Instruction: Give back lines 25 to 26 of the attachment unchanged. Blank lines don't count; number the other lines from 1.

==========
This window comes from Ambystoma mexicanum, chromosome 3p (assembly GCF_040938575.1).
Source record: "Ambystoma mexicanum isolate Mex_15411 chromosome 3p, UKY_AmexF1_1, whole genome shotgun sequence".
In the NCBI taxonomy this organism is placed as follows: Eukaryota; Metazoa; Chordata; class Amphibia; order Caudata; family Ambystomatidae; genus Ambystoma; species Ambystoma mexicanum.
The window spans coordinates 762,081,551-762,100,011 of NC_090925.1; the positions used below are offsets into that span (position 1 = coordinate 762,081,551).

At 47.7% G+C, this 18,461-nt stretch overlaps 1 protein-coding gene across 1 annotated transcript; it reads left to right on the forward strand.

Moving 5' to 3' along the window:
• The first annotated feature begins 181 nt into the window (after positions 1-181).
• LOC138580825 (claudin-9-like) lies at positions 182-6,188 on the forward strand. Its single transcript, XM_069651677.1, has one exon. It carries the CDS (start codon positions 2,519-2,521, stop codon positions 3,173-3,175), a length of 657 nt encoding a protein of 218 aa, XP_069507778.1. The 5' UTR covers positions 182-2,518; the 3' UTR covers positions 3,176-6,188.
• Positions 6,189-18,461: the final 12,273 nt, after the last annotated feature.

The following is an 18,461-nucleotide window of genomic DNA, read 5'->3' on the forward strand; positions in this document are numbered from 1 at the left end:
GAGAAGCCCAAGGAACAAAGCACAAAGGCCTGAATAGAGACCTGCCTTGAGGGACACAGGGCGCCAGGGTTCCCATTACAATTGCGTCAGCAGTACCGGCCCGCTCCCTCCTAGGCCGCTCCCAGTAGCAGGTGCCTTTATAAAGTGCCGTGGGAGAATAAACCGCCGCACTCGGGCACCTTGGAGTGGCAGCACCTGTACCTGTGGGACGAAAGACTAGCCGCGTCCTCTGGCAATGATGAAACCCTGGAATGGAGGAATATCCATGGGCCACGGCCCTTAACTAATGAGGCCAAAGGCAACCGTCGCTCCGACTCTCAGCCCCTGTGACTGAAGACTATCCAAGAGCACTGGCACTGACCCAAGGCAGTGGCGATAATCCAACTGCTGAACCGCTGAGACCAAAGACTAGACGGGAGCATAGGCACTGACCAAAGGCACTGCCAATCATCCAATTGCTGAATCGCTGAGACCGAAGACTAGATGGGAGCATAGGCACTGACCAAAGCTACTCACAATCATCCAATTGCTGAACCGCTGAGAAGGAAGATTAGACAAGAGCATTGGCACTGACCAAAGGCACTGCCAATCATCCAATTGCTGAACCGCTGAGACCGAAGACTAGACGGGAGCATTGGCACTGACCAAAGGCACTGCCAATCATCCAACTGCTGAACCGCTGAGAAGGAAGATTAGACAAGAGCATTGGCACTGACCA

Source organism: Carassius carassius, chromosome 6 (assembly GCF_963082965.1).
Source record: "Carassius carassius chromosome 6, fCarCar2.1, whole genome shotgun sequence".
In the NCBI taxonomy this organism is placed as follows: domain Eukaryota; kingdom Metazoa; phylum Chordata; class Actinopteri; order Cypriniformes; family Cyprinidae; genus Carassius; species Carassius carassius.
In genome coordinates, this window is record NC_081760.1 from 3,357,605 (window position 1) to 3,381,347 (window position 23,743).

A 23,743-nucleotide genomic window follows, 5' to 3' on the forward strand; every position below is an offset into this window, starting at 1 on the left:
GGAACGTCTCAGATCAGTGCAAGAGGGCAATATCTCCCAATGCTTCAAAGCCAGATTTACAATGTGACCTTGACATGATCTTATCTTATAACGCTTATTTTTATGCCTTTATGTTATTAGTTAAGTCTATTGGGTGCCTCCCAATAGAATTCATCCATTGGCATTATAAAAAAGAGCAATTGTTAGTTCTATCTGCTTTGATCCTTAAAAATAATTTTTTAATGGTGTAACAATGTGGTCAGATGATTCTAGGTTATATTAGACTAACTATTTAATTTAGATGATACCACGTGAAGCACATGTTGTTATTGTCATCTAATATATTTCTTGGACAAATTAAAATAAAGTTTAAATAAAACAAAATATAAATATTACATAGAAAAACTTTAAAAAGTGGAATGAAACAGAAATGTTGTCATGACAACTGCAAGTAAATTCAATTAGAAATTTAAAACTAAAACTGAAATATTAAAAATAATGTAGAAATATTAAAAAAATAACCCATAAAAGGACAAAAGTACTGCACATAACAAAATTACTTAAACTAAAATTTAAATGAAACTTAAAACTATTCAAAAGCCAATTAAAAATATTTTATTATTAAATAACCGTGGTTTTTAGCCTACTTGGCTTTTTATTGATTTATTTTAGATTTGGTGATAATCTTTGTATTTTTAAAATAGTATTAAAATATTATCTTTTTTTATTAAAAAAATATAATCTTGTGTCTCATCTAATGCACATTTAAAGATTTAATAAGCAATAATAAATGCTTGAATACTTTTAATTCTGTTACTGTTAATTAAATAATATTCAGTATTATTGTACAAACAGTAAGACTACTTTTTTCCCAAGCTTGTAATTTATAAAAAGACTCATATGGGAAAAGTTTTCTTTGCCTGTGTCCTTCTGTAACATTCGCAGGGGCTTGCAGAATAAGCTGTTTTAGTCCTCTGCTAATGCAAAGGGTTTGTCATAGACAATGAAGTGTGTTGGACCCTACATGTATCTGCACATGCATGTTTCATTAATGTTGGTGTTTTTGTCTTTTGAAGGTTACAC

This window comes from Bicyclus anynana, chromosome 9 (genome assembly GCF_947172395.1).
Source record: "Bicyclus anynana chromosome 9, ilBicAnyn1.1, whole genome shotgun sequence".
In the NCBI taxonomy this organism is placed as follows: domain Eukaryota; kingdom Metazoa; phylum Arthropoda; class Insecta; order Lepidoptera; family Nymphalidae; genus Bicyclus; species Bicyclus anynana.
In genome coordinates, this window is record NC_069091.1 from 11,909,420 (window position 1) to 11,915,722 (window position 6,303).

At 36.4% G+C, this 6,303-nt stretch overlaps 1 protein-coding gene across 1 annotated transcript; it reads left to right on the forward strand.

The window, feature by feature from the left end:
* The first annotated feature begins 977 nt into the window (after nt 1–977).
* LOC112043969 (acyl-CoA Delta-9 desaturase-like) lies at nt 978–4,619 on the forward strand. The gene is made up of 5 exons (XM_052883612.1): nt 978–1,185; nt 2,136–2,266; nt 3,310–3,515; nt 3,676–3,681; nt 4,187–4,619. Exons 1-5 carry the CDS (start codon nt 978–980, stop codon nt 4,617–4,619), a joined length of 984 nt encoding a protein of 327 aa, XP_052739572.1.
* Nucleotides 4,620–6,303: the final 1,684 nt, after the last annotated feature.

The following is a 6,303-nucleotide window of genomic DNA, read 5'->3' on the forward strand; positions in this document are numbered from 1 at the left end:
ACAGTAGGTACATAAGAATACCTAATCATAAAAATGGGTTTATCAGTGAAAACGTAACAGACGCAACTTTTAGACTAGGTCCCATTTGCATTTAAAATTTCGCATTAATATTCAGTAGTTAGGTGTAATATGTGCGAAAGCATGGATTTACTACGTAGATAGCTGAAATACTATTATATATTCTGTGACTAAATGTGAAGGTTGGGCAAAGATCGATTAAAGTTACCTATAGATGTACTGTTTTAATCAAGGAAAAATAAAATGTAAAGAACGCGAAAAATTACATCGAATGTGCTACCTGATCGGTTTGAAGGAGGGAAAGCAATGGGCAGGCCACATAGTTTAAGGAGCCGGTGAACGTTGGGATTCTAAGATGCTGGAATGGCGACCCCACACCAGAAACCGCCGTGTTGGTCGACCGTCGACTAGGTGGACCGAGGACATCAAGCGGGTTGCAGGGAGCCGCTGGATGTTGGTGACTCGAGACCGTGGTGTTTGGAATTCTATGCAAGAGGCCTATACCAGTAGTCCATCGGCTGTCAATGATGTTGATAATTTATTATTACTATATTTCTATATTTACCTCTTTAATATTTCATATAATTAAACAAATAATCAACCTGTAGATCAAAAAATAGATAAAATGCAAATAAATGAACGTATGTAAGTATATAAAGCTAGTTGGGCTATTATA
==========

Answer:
* LOC112043969 (acyl-CoA Delta-9 desaturase-like) lies at nt 978–4,619 on the forward strand. The gene is made up of 5 exons (XM_052883612.1): nt 978–1,185; nt 2,136–2,266; nt 3,310–3,515; nt 3,676–3,681; nt 4,187–4,619. Exons 1-5 carry the CDS (start codon nt 978–980, stop codon nt 4,617–4,619), a joined length of 984 nt encoding a protein of 327 aa, XP_052739572.1.
* Nucleotides 4,620–6,303: the final 1,684 nt, after the last annotated feature.